Anyone familiar with electric bassist Gary Willis (co-founder of the powerhouse fusion outfit Tribal Tech) and drummer Kirk Covington (a longtime member of that same group) will know that any saxophone trio they're involved with will be far removed from convention. Add saxophonist Llibert Fortuny, a rising star on the Spanish jazz scene, and the result is Slaughterhouse 3, an energized, take-no-prisoners album that, with its combination of potent grooves, wild electronics and freewheeling improvisation, will appeal equally to fans of fusion, jam-bands and electronica.
Virtuosity is a given. What separates the men from the boys here is how, on these eleven spontaneous compositions ranging from brief miniatures to lengthy, episodic interactions; unequivocal technical skill is used in search of a group aesthetic rather than individual talent. That said, Fortuny is a real revelation. Strip him of the sometimes copious processing and he'd still remain an inventive player. His significantly altered horn, on tracks like the high velocity "Let's Go, demonstrates a broad vernacular that would be equally comfortable in a post-bop or acoustic free jazz setting.
Like Tribal Tech, the amount of processing taking place here makes it sometimes challenging to know who's doing what. Still, on the relatively pure "Moof, Willis' fretless bass evokes memories of Jaco Pastorius while, with its denser sound, remaining distinctly personal. Covington, on the same track, demonstrates a loose sense of swing and delicate touch that may come as a surprise to those familiar with his higher energy Tribal Tech workthat is, until the last minute when he kicks the energy up with a more powerful delivery.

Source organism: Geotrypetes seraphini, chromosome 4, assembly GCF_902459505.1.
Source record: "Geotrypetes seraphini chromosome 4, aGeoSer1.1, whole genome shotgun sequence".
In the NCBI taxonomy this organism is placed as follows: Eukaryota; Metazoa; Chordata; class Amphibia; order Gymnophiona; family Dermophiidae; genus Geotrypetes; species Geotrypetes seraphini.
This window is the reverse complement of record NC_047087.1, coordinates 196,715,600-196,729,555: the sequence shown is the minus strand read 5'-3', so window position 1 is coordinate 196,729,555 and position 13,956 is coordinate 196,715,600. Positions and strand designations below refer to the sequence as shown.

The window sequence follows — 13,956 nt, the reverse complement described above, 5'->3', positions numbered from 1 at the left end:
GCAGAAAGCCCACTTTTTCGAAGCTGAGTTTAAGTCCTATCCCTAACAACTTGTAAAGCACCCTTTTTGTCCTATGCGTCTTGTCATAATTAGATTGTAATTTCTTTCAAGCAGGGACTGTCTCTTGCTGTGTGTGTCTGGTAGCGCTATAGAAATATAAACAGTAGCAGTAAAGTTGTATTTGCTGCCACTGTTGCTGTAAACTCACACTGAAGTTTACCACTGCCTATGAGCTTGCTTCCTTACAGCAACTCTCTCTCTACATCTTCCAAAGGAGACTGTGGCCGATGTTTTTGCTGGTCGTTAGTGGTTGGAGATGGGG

With a rhythm section as potent as Willis and Covington there's no question that visceral funk will be part of the equation, as heard on the greasy "Stinky and up-tempo "Booty Duty, is well, undeniably booty-shaking. The title track is considerably more intense, with Fortuny's distorted horn approaching the kind of wailing, feedback-driven intensity normally reserved for guitarists.
But while gritty energy and samplesbeats and otherwiseare a part of this hour-long excursion into modern improvisation, the trio also demonstrates a more expansive and orchestral side. "Another Chance comes at about the half-way point, and provides an almost ambient respite from the power surrounding it. It's also surprisingly lyrical, with Covington's brushwork and Willis' fretless creating a soft underpinning for Fortuny's sparer melodicism.
Fusion may usually be the purview of guitarists and keyboardists, but Slaughterhouse 3 makes it clear that even the chord-less saxophone trio can, in the right hands, be an equally dynamic alternative. Texturally rich, rhythm-heavy and completely committed, Slaughterhouse 3 is a welcome debut by a trio that, hopefully, will be more than just a one-off affair.
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